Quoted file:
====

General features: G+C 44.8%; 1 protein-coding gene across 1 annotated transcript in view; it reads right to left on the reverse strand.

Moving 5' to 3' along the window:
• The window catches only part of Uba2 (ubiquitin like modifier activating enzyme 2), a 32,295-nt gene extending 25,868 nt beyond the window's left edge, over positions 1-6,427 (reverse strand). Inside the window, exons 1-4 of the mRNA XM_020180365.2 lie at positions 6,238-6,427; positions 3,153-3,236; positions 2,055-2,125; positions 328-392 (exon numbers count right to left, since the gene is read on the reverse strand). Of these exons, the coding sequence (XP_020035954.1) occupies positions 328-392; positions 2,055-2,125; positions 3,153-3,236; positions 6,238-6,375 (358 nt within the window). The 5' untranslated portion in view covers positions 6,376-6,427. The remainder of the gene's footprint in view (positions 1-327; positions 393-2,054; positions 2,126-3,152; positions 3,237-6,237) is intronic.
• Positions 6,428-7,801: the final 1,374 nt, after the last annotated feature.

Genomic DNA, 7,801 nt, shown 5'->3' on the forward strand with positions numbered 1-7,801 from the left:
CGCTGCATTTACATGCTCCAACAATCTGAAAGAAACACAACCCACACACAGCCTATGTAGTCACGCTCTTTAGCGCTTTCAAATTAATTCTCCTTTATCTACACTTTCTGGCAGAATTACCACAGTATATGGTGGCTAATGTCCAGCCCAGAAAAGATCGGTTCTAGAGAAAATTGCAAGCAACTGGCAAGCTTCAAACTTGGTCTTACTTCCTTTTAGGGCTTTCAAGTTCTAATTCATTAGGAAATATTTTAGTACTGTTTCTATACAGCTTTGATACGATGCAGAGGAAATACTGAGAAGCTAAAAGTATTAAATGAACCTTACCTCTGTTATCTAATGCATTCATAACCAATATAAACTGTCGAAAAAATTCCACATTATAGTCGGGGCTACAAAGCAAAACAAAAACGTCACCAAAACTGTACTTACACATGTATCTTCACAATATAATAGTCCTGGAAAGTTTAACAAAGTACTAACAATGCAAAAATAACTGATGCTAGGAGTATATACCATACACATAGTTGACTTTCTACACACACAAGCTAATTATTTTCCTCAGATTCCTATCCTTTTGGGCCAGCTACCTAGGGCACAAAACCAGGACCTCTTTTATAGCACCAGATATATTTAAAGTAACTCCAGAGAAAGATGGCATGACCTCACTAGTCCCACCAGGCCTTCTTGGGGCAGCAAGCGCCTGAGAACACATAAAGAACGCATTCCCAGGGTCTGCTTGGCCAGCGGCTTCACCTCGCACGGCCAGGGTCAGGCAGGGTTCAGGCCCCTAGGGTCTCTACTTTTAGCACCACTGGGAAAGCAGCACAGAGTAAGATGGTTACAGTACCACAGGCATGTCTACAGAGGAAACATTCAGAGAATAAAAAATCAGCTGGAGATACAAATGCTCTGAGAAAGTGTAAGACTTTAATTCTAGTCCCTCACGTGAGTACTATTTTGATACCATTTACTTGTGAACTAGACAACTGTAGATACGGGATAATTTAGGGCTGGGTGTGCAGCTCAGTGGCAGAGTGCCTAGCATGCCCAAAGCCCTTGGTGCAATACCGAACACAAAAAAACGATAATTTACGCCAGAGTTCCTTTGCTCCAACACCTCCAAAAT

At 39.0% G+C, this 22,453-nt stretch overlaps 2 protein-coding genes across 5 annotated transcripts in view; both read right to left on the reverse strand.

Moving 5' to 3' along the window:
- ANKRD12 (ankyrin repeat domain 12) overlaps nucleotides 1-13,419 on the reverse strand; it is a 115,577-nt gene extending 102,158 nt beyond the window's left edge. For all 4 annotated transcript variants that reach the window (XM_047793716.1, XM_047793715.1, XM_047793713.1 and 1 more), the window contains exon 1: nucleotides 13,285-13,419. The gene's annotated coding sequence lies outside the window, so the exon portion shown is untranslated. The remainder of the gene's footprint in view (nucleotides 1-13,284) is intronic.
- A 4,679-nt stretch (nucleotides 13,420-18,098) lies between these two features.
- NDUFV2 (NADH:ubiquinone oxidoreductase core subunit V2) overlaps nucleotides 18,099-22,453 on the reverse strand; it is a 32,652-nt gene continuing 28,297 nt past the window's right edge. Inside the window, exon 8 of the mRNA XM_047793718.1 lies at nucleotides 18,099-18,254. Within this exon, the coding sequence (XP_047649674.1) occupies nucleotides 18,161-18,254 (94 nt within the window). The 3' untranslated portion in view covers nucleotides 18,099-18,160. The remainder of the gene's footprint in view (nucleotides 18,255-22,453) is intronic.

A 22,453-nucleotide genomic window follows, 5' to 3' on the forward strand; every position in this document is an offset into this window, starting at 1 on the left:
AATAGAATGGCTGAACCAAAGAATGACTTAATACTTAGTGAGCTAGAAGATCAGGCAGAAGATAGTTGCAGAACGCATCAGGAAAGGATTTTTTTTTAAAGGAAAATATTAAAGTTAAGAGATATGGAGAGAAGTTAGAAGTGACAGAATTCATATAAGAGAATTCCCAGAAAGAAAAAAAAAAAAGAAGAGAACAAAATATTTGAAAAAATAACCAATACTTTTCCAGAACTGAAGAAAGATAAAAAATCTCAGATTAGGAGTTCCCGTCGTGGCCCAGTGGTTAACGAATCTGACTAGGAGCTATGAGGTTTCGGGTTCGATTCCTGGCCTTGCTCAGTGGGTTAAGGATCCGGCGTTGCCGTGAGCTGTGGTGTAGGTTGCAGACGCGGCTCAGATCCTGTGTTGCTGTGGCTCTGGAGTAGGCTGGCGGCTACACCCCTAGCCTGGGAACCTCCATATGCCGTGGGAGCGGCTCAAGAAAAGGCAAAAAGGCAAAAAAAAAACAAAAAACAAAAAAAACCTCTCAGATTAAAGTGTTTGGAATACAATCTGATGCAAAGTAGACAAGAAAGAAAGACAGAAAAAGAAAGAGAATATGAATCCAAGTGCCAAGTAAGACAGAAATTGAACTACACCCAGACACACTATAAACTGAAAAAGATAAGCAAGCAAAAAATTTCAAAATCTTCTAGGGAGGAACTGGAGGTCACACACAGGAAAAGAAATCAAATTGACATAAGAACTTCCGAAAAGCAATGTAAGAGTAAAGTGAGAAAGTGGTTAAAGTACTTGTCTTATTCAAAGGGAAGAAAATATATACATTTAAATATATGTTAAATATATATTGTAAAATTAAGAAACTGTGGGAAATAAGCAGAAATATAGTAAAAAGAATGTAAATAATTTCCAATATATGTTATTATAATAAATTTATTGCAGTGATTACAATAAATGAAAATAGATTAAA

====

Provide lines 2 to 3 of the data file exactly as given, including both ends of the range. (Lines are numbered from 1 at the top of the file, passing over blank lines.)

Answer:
Moving 5' to 3' along the window:
• The window catches only part of Uba2 (ubiquitin like modifier activating enzyme 2), a 32,295-nt gene extending 25,868 nt beyond the window's left edge, over positions 1-6,427 (reverse strand). Inside the window, exons 1-4 of the mRNA XM_020180365.2 lie at positions 6,238-6,427; positions 3,153-3,236; positions 2,055-2,125; positions 328-392 (exon numbers count right to left, since the gene is read on the reverse strand). Of these exons, the coding sequence (XP_020035954.1) occupies positions 328-392; positions 2,055-2,125; positions 3,153-3,236; positions 6,238-6,375 (358 nt within the window). The 5' untranslated portion in view covers positions 6,376-6,427. The remainder of the gene's footprint in view (positions 1-327; positions 393-2,054; positions 2,126-3,152; positions 3,237-6,237) is intronic.